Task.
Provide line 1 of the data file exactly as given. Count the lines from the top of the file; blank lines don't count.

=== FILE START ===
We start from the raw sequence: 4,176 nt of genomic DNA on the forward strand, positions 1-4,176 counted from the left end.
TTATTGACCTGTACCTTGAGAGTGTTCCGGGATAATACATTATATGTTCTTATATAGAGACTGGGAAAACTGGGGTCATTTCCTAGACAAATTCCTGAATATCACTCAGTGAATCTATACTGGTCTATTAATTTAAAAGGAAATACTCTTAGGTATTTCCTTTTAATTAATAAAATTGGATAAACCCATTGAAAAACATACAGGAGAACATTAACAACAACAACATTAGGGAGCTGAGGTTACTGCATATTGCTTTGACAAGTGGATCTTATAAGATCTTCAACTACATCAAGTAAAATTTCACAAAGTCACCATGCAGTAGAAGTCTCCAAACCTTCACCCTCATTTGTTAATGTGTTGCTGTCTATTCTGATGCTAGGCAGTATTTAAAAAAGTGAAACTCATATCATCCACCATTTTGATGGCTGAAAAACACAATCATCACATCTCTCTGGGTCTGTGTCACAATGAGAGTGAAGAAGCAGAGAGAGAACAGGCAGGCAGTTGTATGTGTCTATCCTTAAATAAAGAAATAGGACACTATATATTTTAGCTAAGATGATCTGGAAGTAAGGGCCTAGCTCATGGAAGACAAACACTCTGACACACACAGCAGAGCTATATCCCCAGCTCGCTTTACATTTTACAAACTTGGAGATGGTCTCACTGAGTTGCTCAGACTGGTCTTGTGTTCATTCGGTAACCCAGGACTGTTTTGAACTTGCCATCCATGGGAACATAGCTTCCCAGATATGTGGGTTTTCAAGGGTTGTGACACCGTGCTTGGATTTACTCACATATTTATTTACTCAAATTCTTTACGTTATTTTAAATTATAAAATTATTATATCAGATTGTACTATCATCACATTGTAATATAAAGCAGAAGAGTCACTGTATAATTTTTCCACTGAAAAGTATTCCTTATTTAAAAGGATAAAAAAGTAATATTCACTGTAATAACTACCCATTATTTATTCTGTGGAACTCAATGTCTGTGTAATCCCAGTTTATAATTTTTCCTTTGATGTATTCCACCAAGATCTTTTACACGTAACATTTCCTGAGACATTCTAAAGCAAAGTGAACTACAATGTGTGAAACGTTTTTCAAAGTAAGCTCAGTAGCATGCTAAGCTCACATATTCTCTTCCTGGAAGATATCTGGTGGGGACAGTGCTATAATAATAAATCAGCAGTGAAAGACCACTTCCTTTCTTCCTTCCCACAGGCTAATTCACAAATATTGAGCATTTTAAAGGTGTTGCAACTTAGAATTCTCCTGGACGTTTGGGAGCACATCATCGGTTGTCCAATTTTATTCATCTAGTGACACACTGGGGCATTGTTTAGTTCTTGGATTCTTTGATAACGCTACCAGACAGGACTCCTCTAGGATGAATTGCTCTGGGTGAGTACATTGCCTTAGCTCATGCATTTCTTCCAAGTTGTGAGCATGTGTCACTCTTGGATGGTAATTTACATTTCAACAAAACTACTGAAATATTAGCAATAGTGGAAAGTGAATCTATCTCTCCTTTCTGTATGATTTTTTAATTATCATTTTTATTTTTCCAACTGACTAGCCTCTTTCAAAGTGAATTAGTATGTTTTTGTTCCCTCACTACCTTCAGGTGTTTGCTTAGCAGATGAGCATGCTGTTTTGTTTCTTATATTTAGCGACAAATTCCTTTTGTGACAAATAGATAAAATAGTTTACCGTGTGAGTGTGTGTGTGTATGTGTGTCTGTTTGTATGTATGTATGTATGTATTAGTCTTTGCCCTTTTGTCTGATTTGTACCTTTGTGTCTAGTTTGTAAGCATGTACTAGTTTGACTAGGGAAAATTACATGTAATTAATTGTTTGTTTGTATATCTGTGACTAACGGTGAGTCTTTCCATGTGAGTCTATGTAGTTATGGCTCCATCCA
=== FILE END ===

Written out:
We start from the raw sequence: 4,176 nt of genomic DNA on the forward strand, positions 1-4,176 counted from the left end.